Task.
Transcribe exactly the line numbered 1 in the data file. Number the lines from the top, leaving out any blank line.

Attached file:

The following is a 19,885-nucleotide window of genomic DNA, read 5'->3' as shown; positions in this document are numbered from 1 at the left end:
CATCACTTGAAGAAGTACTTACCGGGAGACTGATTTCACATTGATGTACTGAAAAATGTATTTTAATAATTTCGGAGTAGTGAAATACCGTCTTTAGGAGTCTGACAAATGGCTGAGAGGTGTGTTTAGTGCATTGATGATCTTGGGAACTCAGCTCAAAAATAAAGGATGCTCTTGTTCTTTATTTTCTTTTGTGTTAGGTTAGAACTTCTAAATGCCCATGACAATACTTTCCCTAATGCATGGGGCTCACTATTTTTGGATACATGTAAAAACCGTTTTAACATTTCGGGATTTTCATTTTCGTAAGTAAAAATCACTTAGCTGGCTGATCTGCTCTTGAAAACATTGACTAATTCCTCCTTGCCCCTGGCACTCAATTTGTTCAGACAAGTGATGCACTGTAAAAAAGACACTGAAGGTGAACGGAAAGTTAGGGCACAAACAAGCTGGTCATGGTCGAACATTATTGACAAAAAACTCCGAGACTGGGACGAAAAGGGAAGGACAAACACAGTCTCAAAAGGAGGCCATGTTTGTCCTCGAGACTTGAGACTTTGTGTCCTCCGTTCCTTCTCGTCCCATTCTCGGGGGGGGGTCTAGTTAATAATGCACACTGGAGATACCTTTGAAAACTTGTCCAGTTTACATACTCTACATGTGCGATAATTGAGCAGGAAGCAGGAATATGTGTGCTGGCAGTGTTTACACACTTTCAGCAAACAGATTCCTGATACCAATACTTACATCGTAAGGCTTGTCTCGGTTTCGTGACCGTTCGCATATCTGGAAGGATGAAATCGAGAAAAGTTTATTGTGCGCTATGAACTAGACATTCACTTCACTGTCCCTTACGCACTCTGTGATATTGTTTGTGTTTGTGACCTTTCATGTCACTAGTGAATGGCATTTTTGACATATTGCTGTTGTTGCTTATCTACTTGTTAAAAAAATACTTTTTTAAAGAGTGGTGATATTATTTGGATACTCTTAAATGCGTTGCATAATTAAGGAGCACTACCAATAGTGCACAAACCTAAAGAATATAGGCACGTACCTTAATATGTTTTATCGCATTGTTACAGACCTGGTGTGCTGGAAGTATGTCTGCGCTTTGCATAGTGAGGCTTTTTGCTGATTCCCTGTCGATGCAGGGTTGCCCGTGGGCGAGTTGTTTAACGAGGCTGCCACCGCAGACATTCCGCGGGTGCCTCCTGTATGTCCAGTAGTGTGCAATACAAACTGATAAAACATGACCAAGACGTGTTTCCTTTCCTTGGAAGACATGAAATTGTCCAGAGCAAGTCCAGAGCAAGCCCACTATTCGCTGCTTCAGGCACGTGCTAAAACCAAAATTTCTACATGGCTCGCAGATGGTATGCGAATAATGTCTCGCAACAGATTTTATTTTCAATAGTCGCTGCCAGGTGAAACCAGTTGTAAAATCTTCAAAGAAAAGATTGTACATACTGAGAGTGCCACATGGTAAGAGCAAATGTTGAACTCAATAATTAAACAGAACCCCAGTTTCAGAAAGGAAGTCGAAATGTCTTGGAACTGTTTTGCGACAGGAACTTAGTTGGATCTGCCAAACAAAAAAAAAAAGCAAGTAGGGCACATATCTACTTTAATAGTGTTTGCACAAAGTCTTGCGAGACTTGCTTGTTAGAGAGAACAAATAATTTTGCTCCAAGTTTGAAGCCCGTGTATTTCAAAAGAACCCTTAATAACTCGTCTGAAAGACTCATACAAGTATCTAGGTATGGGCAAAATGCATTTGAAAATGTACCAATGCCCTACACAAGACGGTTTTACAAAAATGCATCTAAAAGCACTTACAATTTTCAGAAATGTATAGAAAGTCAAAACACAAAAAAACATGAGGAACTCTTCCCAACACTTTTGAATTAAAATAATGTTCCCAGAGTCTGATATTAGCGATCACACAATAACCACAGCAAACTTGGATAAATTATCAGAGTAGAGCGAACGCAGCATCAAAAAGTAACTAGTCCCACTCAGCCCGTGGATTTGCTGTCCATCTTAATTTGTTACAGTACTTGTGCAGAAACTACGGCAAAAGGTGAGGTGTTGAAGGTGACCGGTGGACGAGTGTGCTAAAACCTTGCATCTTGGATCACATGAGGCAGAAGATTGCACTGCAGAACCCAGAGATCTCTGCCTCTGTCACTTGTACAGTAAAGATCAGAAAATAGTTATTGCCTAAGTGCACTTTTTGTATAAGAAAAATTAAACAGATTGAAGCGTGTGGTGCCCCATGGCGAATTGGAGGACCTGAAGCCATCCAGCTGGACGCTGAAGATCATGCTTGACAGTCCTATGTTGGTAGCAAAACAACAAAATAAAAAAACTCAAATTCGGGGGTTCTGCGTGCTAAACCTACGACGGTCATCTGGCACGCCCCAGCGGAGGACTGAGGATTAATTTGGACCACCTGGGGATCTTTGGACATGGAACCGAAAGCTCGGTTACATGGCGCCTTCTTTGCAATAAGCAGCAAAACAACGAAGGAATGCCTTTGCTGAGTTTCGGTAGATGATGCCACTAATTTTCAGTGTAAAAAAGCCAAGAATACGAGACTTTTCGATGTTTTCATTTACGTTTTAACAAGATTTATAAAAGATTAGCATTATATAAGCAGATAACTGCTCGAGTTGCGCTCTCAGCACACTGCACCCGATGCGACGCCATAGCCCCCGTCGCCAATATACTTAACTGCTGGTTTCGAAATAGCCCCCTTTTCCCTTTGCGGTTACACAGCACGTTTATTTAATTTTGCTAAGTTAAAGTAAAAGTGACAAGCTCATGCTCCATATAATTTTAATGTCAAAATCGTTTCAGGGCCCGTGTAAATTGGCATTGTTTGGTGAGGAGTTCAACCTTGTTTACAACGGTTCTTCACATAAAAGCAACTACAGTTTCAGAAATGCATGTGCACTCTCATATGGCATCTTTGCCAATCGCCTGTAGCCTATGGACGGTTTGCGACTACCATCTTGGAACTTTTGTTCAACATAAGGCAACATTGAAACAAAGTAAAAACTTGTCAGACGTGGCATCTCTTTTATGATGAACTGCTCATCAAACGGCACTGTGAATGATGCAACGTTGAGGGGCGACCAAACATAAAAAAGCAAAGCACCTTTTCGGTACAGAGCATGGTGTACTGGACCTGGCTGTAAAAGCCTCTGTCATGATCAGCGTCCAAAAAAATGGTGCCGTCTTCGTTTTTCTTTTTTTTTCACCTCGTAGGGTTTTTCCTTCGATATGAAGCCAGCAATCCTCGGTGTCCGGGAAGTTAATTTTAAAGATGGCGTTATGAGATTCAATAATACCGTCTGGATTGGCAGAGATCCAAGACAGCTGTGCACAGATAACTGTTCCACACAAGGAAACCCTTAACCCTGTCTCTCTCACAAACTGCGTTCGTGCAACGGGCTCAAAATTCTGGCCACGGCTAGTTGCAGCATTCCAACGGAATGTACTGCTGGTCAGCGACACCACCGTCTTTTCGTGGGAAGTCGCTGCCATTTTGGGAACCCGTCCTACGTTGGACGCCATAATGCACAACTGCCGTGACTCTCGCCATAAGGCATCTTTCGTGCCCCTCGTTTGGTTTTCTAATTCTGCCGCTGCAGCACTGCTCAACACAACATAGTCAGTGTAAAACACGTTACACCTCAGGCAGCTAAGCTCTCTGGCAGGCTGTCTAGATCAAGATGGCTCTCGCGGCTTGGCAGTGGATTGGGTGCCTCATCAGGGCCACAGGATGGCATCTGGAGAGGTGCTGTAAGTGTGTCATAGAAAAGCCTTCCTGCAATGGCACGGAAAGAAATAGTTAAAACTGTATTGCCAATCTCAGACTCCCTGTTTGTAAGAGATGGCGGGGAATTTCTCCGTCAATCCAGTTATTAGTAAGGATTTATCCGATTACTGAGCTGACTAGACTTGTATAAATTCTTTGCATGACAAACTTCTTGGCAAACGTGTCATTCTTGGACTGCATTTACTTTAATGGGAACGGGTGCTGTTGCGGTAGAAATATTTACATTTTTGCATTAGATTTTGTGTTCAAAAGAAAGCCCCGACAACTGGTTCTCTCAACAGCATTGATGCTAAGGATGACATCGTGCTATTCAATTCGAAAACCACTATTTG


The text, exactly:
The following is a 19,885-nucleotide window of genomic DNA, read 5'->3' as shown; positions in this document are numbered from 1 at the left end: